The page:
2. Durango & Zacatecas

Head to the old silver mining cities of Durango and Zacatecas. Here are some of the best examples of Spanish colonial-era architecture. Ride the funicular in both cities to get great views of the towns and feast on Mexican stews only found in northern Mexico.

3. Huasteca Potosina & Sierra Gorda Biosphere

Head east, to the lush mountains and valleys in the Sierra Gorda Biosphere and the Huasteca Potosina. At Sierra Gorda, visit several of the gorgeous mission churches in and around Jalpan de Serra. Once in the Huasteca Potosina, visit several of the stunning waterfalls and jump into the crystal clear pools to cool off.

4. Monterrey & Hiking In La Huasteca National Park

Finish your northern Mexico road trip by heading north towards the Texas border. But before crossing over, make a stop in Monterrey and the nearby La Huasteca National Park. In our opinion, the most beautiful national park in Mexico and a hiker’s and climber’s paradise. Hike up Pico Horcones for awesome views.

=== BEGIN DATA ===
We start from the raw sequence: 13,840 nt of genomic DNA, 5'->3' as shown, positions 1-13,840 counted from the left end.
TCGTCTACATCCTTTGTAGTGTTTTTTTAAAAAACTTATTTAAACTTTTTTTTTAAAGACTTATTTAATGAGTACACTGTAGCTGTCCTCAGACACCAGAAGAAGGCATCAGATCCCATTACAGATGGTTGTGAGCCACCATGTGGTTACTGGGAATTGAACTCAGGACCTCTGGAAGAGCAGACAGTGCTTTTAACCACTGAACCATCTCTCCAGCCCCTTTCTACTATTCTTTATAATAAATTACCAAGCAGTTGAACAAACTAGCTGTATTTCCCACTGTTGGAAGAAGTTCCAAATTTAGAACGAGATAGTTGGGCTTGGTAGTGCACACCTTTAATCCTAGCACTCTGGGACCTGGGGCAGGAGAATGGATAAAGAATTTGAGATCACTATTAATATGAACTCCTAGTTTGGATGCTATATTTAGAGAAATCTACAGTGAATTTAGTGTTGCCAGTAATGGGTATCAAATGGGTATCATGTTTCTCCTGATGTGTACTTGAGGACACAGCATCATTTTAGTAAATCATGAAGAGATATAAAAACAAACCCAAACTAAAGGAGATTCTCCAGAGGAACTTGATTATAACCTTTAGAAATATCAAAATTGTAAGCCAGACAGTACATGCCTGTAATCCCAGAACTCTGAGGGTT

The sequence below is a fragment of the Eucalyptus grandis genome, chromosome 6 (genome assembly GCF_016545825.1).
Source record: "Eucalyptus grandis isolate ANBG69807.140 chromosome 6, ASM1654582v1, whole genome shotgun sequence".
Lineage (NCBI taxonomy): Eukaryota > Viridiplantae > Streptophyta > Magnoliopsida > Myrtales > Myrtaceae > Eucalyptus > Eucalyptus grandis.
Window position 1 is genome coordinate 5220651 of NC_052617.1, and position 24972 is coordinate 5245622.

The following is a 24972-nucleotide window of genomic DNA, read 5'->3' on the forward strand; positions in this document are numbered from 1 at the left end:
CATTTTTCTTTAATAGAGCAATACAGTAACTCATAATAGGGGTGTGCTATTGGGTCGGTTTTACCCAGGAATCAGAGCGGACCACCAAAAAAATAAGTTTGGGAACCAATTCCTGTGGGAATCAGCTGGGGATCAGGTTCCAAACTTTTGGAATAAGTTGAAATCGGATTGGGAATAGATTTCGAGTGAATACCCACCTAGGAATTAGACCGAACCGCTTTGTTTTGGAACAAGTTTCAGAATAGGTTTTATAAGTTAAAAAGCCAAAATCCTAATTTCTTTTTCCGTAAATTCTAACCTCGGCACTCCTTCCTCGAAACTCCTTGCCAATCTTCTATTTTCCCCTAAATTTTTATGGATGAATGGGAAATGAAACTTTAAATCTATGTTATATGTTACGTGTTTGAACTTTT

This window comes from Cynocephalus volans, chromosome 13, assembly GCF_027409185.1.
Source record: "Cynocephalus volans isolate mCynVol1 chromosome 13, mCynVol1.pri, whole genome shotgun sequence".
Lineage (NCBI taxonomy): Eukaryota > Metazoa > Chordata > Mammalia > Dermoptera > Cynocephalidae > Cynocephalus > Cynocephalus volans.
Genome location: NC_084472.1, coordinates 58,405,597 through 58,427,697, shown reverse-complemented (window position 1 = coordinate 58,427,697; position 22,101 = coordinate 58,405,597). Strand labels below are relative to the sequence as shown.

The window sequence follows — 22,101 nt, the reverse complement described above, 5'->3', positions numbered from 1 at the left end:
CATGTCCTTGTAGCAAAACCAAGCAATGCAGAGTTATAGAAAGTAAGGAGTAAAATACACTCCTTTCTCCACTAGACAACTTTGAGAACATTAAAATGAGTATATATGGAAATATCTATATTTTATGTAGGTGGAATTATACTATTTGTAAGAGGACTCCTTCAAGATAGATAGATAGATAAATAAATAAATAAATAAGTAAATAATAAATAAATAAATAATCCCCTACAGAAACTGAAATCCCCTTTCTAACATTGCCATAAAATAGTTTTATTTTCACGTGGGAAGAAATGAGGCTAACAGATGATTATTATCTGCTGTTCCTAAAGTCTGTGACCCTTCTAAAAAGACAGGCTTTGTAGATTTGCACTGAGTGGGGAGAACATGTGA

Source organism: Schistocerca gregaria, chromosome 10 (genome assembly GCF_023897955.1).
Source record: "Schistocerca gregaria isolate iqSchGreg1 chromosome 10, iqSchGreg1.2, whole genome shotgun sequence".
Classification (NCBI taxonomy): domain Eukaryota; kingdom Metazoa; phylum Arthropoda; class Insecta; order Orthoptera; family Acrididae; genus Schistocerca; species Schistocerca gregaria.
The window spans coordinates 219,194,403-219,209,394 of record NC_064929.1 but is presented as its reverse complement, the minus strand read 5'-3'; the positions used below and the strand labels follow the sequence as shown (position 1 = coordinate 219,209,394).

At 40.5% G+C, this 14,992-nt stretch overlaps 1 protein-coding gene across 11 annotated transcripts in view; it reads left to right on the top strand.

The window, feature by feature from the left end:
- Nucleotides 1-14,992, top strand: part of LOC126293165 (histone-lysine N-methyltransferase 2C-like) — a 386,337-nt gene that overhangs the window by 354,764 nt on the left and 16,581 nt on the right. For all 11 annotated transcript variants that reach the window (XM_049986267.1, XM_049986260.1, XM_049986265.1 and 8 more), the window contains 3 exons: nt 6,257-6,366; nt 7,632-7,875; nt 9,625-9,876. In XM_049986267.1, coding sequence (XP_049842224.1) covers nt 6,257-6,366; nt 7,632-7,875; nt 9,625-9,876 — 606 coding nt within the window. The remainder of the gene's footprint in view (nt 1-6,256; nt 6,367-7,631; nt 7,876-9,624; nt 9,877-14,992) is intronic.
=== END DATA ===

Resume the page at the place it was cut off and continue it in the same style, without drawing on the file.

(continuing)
3. Western Central Mexico Road Trip Itinerary

Mexico Road Trip Guide - Morelia Cathedral
Morelia Cathedral

History, architecture, and Aztec ruins, this road trip through central Mexico has it all. Quaint towns and beautiful state capitals, you won’t be ending your road trip wanting for more colonial history. And if you’re on the hunt for Mexico’s tastiest tacos, Michoacán state won’t let you down!

1. Mexico City

Start off right in the heat of things in Mexico City. The roads can be narrow and busy, but drive slow and careful and you’ll make it around this city without problems. The neighborhoods of La Condesa and Coyoacán are some of our favorites for exploring and chilling in one of the many local cafes.

2. Teotihuacan Aztec Ruins

After your fill with Mexico City, head north to the ancient Aztec capital of Teotihuacán. Explore the ruins and make sure to climb with the Sun and Moon Temples. Be sure to bring a wide-brimmed hat and lots of water. It can get hot out there!